Unlocking the Diseases of the Brain

Guest blog by Carl Sherman

One evening last week, I met the mini-brain.

I was introduced to this intriguing concept by three scientists who know it intimately, at a presentation on “Unlocking Diseases of the Brain with Stem Cells,” at the headquarters of the New York Stem Cell Foundation (NYSCF).

Melissa J. Nirenberg, M.D., Ph.D., NYSCF’s chief medical officer, introduced the subject from the perspective of a neurologist with 20 years’ experience, primarily with patients with Parkinson’s disease and other movement disorders.

“It was frustrating,” she said. While treatment can attenuate some symptoms for some patients, “we don’t have anything to offer them to halt or even slow disease progression.” The same goes for Alzheimer’s. “That’s why I’m here. At NYSCF, we’re focusing on treating the underlying disorders.”

Science Laboratory

Image: Shutterstock

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How Stem Cells Build a Complex Brain

Guest post by science writer Carl Sherman

Within the brain’s complexity is the diversity of its 10 billion neurons: large, small, thin, fat, connected by long fibrils or short bushy ones. Some produce the neurotransmitter serotonin; others dopamine or norepinephrine. How this abundance of forms arises is a mystery we are just starting to penetrate.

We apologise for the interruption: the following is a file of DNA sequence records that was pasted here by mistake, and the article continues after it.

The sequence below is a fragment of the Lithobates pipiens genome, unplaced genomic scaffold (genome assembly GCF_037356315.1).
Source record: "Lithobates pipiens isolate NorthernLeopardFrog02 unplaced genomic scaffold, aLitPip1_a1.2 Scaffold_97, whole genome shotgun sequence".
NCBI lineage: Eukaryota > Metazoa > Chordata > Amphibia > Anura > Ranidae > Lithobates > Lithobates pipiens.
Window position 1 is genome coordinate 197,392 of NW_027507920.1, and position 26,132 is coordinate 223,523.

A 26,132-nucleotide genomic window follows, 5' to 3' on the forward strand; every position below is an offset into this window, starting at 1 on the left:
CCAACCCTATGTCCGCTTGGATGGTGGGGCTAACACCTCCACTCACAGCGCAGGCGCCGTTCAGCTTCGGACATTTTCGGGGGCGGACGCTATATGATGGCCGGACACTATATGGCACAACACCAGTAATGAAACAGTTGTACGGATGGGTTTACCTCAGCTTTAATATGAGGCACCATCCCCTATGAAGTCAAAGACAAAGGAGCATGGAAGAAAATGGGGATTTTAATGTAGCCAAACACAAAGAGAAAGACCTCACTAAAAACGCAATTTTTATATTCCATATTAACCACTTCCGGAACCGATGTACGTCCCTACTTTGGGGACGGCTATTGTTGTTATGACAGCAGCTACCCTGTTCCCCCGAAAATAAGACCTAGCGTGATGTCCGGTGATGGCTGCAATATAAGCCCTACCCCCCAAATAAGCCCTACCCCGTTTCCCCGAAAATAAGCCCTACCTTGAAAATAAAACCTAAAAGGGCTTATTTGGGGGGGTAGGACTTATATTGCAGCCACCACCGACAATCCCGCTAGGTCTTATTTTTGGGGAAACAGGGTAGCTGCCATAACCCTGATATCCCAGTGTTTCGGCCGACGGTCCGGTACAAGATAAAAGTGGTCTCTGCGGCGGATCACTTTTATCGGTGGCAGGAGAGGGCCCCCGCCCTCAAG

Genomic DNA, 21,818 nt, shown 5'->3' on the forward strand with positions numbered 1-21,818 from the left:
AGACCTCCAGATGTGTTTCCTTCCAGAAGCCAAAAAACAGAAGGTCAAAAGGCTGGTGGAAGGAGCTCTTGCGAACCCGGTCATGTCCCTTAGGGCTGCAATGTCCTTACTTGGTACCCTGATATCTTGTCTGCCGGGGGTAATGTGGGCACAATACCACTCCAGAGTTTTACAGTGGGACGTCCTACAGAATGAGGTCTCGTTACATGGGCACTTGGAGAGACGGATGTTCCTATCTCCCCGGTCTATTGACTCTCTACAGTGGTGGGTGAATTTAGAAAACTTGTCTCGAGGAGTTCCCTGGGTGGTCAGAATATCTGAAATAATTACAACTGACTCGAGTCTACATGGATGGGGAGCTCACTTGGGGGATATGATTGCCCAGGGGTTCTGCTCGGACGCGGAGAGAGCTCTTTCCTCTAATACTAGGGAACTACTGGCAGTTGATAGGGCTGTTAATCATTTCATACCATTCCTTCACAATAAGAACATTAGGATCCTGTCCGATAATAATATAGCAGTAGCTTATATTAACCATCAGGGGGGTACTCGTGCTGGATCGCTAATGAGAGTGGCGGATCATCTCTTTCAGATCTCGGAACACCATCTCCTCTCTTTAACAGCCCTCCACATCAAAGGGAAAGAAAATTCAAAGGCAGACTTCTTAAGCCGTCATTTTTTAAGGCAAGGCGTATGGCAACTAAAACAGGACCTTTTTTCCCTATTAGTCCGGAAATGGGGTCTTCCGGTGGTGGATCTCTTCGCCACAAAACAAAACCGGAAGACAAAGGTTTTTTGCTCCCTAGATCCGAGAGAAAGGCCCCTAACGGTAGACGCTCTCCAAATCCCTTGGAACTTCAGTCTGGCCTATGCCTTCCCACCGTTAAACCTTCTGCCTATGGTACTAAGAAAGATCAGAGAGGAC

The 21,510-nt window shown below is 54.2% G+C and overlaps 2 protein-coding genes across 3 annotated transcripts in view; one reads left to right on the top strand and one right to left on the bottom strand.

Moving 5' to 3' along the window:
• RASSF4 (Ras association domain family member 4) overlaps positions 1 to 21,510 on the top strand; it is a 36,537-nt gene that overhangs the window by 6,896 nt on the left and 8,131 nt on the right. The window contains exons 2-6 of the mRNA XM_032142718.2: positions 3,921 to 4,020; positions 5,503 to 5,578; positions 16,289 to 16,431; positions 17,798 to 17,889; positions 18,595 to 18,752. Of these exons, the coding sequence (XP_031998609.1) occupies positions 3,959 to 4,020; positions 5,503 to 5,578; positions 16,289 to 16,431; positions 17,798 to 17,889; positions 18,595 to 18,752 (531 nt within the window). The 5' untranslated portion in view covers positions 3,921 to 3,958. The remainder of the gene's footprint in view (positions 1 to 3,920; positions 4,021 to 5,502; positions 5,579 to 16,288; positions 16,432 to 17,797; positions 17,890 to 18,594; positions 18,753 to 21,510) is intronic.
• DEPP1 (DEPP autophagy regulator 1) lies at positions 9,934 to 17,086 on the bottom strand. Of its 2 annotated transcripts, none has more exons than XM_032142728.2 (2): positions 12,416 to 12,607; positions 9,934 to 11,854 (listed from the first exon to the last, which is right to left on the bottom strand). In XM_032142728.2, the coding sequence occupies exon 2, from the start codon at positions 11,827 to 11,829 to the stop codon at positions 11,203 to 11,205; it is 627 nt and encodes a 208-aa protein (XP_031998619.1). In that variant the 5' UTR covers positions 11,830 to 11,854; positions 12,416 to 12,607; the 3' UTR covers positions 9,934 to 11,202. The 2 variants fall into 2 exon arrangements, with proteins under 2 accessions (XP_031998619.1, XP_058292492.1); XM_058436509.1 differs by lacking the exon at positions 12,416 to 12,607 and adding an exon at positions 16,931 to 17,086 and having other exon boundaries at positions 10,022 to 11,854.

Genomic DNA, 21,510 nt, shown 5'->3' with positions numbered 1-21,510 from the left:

It’s of more than mere theoretical interest, says Minoree Kohwi, Ph.D., assistant professor of neuroscience at Columbia University. “Knowing how the brain is built, piece by piece, from the ground up, may give critical clues as to what goes wrong to cause diseases, and ultimately help us prevent or cure them.” It may even, someday, allow us to make neurons to replace those lost to injury or aging.

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New in Cerebrum: Induced Pluripotent Stem Cells

What are induced pluripotent stem (IPS) cells and how do they relate to the brain? The topic is the focus of “Your Brain Under the Microscope: The Promise of Stem Cells,” our Cerebrum feature for January.

Until recently, scientists primarily worked with two kinds of stem cells: embryonic stem cells and non-embryonic “somatic” or “adult” stem cells from animals and humans. They are just now beginning to improve their understanding of IPS cells, believing that they may help unlock the mystery behind a number of brain disorders.
stem cells

The authors of our story are Dana Alliance member Fred H. Gage, Ph.D., and Maria C. Marchetto, Ph.D., at the Salk Institute in La Jolla, CA. Gage, the Adler Professor in the Laboratory of Genetics, is one of the world’s foremost authorities on IPS cells. Marchetto is a senior staff scientist in Gage’s lab and is involved in understanding the mechanisms by which human embryonic stem cells and induced pluripotent stem cells become a fully developed functional neuron.

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